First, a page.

Here is a little about me. If you just want to know about the book, scroll down to the review. I won’t be offended.
I watched Anne of Green Gables only about a thousand times as a kid. Gilbert Blythe was my first crush, my first Mr. Darcy. So how I got to 31 years old without having read the book I don’t know. You would think that I would have devoured it immediately after my sister-in-law gave me a copy, but I didn’t. To be fair we were getting ready to move (again) at the time so it went into a box pretty much right away. I may also have been hesitant because I thought it would be one of those old time classics that take a lot of focus to really get into. And let’s be honest – ever since child #3 was born the times in my life when I have enough time and quiet to focus like that is limited. It has been many years since I attempted even a Jane Austen for that reason.
I didn’t get around to unpacking some of the boxes of books until after we moved again about a year later. I now had newborn baby #4 and I did lots of sitting and feeding during my day. It was a perfect, green, summer day and children #1-3 were outside so it was quiet. I suddenly wanted to read, but not just anything. I wanted a book as beautiful as the mountain view out my front window, and as fulfilling and precious as my newborn. I went to the bookshelf and Anne of Green Gables was there. I picked it up and started reading. It was love at first sight..or page. The timing was perfect; the summer sun and my beautiful views meshed perfectly with the flowers and trees of Green Gables. It was exactly the style of book I was in the mood for at that time and it was beautiful. There was no complex language, requiring lots of focus. Instead it was a refreshing walk in park, or more appropriately a walk down “The White Way of Delight” (chapter 2). I felt like I was changed/improved as my perspective on home and family, and education and self-confidence was widened and deepened by Anne Shirley.
So that’s my story which I share because what we bring of ourselves to an interaction with a book will color what we take away from it as well. Now on to the book’s story. My Goodreads review is below. If you like it be sure to check out my other reviews.
My favorite quotes, and book club questions still to come. Any topics or aspects from the book you want to discuss? Let’s do it in the comments. Leave suggestions and book recommendations for me there as well.
My rating: 5 of 5 stars
How do I find words to do justice to the beauty, wit, and heart that is this book? This story came to life for me. I was magically transported to Prince Edward Island. L.M. Montgomery helped me see it, smell it, and love it. I found home in Green Gables right along with Anne. There was such a positive force in reading the book that when I came back to reality I was more happy with my life and surroundings, rather than disappointed to have to leave such beauty in the pages. The light and warmth I felt from my time in Avonlea spilled out of the book and into all aspects of my life. I can think of no better effect for a work of art to have.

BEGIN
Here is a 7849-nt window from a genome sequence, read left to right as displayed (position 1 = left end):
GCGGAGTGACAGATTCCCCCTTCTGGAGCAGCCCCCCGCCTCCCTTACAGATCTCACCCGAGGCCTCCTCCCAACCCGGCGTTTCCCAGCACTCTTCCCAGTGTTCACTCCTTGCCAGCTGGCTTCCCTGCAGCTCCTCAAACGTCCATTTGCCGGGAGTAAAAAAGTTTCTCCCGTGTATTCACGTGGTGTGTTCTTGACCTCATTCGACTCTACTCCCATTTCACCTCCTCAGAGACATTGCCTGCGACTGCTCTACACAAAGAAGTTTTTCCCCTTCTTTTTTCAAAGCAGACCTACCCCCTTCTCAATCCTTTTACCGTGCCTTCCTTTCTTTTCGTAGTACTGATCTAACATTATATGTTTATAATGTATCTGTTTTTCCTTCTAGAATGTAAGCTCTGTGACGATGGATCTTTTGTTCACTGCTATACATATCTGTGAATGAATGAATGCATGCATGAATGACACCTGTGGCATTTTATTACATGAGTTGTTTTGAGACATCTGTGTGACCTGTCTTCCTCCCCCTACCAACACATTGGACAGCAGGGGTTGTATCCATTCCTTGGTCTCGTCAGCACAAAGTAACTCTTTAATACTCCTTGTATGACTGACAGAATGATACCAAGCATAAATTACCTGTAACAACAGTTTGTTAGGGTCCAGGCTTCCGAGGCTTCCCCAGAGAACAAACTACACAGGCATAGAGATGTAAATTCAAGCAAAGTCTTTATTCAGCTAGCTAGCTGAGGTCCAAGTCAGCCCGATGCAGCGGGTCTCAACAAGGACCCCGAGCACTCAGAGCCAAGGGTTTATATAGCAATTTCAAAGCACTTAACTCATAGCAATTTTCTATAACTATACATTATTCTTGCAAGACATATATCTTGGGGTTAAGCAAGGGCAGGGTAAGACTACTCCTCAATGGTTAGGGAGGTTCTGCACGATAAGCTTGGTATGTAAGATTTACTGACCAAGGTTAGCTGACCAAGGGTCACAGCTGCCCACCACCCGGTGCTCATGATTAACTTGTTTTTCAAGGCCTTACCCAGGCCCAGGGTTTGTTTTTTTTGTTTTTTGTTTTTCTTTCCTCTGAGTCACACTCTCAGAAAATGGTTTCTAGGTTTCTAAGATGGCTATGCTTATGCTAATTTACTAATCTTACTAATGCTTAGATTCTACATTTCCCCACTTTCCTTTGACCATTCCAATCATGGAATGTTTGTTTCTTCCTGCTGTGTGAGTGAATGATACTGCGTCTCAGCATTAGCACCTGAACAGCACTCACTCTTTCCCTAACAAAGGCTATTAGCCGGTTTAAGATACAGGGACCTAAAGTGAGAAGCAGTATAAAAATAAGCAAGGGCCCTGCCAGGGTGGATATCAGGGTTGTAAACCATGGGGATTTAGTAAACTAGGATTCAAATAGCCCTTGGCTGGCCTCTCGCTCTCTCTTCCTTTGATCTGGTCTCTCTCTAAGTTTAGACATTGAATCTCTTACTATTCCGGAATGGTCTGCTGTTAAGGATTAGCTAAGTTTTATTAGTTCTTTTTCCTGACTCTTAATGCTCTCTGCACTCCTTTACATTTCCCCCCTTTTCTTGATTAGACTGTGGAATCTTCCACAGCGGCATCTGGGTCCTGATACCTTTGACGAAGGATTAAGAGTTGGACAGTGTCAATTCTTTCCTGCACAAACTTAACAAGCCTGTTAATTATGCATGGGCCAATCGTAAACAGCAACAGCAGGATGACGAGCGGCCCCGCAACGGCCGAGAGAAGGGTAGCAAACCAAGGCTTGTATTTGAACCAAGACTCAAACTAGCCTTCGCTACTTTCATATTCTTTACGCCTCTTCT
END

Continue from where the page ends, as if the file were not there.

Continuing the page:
But I didn’t just fall in love with a place; the people felt real too. I remember discussing in high school English what a pro Jane Austen was at characterization, but in the first few pages of Anne of Green Gables I met Rachel Lynde and she could not have been more expertly introduced. And It’s not just what the author writes about the characters that tells you about them, but also how she writes. Rachel Lynde knows everything about everyone; nothing gets past her, so we meet her right up front, first thing. Then there’s Marilla who we get to see and understand just a little at a time. She is not easy to read, doesn’t warm up to people quickly, and so we are let into her thoughts and motivations gradually. Anne is a stream of personality and so we see her in bursts with lots of emotion. While Matthew is simple, quiet, but thoughtful and steady so getting to know him doesn’t take long and it’s not flashy, but you can’t help but feel attached right away.
It’s an engaging and uplifting story, written with true skill and art. Rightfully a classic. It surpasses for me many of the other celebrated literary greats; maybe because it is so relatable. I see aspects of myself in the characters, and the decisions and events they experience are the same I see in my life, with maybe some slight variation due to a different time and place. And the best part is how it prompts greater gratitude for the simple but real things in life. It gives me Joy.
I don’t know if you can tell, but I LOVE this book.
Reader Age recommendation: 10 and older, likely most enjoyed by girls. Despite the age of the book the writing style is easy to read. I have friends who say they have read this book to their kids as young as 7 and 8.
Appropriateness: I found nothing offensive in the book. Totally appropriate for all ages and settings. Would be perfect for book club, English class, or family read aloud. Lots to discuss about choices and consequences, forgiveness, gratitude, and learning from mistakes.
Book Recommendation: If you liked this one as much as I did I recommend you try “Everything on a Waffle” by Polly Horvath, “The Little Princess” and “The Secret Garden” both by Frances Hodgson Burnett, “Ella Enchanted” by Gail Carson Levine, and “Tuck Everlasting” by Natalie Babbitt.
And if you want more food for thought, I really liked Shannon’s Review on Goodreads.